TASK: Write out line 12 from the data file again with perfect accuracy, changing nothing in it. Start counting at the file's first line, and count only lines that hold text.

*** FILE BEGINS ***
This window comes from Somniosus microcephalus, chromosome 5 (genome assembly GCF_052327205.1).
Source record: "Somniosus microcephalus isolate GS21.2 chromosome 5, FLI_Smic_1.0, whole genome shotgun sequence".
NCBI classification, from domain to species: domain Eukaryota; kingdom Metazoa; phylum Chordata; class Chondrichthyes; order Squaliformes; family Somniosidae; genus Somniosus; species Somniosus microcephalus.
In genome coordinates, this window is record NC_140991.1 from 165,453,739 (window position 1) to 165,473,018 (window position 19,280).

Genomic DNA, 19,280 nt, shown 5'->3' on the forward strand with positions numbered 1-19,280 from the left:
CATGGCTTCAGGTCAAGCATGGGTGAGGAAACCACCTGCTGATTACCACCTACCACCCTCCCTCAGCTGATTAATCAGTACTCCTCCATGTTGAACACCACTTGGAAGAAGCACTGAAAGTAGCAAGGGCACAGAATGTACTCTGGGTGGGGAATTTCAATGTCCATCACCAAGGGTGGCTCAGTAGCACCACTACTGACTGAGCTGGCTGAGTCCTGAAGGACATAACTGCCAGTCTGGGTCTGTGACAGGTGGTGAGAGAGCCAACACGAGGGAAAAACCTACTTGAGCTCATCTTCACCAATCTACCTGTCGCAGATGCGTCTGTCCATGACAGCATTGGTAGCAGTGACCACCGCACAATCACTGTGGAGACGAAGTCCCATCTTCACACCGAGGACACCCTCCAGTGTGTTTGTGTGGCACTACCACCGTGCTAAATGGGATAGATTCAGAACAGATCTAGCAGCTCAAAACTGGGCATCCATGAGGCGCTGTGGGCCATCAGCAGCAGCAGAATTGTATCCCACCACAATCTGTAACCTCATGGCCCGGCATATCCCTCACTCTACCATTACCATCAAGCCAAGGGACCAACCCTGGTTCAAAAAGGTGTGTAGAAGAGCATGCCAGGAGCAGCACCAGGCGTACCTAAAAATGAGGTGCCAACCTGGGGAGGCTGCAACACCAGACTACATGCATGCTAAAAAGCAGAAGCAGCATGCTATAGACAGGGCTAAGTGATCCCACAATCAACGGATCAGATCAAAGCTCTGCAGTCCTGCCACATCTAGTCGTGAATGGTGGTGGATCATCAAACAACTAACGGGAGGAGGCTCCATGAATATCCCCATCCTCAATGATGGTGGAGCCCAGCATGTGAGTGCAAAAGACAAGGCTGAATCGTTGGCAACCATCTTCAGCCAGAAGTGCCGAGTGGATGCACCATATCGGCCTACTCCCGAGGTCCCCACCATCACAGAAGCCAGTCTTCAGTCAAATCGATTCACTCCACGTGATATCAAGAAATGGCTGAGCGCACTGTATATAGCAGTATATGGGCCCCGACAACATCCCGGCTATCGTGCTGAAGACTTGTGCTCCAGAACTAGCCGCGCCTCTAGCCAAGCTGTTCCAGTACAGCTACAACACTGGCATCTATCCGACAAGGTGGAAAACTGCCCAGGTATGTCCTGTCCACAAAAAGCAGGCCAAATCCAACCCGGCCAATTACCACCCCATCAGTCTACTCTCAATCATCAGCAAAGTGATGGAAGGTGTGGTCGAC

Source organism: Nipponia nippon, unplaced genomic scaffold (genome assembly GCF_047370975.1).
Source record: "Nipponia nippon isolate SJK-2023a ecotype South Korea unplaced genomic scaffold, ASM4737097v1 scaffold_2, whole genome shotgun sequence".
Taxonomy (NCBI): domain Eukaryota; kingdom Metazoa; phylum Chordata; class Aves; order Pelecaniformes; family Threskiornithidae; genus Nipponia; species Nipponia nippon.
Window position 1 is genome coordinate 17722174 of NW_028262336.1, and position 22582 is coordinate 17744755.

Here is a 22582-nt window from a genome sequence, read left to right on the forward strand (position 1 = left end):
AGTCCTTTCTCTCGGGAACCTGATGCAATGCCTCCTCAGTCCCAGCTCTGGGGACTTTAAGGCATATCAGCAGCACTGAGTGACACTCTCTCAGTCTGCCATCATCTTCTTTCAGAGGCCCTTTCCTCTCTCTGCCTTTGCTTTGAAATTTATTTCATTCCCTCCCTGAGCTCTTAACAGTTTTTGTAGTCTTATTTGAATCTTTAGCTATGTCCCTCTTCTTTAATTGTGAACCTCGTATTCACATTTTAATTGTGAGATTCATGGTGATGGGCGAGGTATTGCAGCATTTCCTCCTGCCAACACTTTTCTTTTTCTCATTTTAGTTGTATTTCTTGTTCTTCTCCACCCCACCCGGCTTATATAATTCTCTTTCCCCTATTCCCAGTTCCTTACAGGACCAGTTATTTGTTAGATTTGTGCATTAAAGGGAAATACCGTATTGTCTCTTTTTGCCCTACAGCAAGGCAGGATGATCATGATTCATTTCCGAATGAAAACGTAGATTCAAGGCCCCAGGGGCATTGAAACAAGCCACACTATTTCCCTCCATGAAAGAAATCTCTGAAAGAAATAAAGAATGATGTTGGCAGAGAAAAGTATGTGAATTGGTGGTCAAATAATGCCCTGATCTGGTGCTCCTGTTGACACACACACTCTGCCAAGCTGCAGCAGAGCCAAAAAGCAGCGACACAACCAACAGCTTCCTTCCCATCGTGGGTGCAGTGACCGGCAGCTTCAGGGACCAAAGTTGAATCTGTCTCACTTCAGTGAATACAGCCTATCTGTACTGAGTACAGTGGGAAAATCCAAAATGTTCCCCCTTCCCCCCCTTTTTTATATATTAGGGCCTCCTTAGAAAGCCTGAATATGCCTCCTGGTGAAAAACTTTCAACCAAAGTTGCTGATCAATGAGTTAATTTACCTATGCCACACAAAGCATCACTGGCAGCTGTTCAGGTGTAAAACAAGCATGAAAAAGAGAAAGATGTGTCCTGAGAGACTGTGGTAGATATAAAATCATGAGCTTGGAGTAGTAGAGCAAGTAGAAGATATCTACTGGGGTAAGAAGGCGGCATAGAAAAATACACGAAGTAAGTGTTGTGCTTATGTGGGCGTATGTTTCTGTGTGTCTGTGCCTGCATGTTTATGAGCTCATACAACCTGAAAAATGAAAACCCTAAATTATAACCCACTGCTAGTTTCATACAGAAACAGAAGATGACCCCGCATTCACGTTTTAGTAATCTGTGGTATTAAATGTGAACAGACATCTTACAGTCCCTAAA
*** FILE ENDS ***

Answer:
AGTCCTTTCTCTCGGGAACCTGATGCAATGCCTCCTCAGTCCCAGCTCTGGGGACTTTAAGGCATATCAGCAGCACTGAGTGACACTCTCTCAGTCTGCCATCATCTTCTTTCAGAGGCCCTTTCCTCTCTCTGCCTTTGCTTTGAAATTTATTTCATTCCCTCCCTGAGCTCTTAACAGTTTTTGTAGTCTTATTTGAATCTTTAGCTATGTCCCTCTTCTTTAATTGTGAACCTCGTATTCACATTTTAATTGTGAGATTCATGGTGATGGGCGAGGTATTGCAGCATTTCCTCCTGCCAACACTTTTCTTTTTCTCATTTTAGTTGTATTTCTTGTTCTTCTCCACCCCACCCGGCTTATATAATTCTCTTTCCCCTATTCCCAGTTCCTTACAGGACCAGTTATTTGTTAGATTTGTGCATTAAAGGGAAATACCGTATTGTCTCTTTTTGCCCTACAGCAAGGCAGGATGATCATGATTCATTTCCGAATGAAAACGTAGATTCAAGGCCCCAGGGGCATTGAAACAAGCCACACTATTTCCCTCCATGAAAGAAATCTCTGAAAGAAATAAAGAATGATGTTGGCAGAGAAAAGTATGTGAATTGGTGGTCAAATAATGCCCTGATCTGGTGCTCCTGTTGACACACACACTCTGCCAAGCTGCAGCAGAGCCAAAAAGCAGCGACACAACCAACAGCTTCCTTCCCATCGTGGGTGCAGTGACCGGCAGCTTCAGGGACCAAAGTTGAATCTGTCTCACTTCAGTGAATACAGCCTATCTGTACTGAGTACAGTGGGAAAATCCAAAATGTTCCCCCTTCCCCCCCTTTTTTATATATTAGGGCCTCCTTAGAAAGCCTGAATATGCCTCCTGGTGAAAAACTTTCAACCAAAGTTGCTGATCAATGAGTTAATTTACCTATGCCACACAAAGCATCACTGGCAGCTGTTCAGGTGTAAAACAAGCATGAAAAAGAGAAAGATGTGTCCTGAGAGACTGTGGTAGATATAAAATCATGAGCTTGGAGTAGTAGAGCAAGTAGAAGATATCTACTGGGGTAAGAAGGCGGCATAGAAAAATACACGAAGTAAGTGTTGTGCTTATGTGGGCGTATGTTTCTGTGTGTCTGTGCCTGCATGTTTATGAGCTCATACAACCTGAAAAATGAAAACCCTAAATTATAACCCACTGCTAGTTTCATACAGAAACAGAAGATGACCCCGCATTCACGTTTTAGTAATCTGTGGTATTAAATGTGAACAGACATCTTACAGTCCCTAAA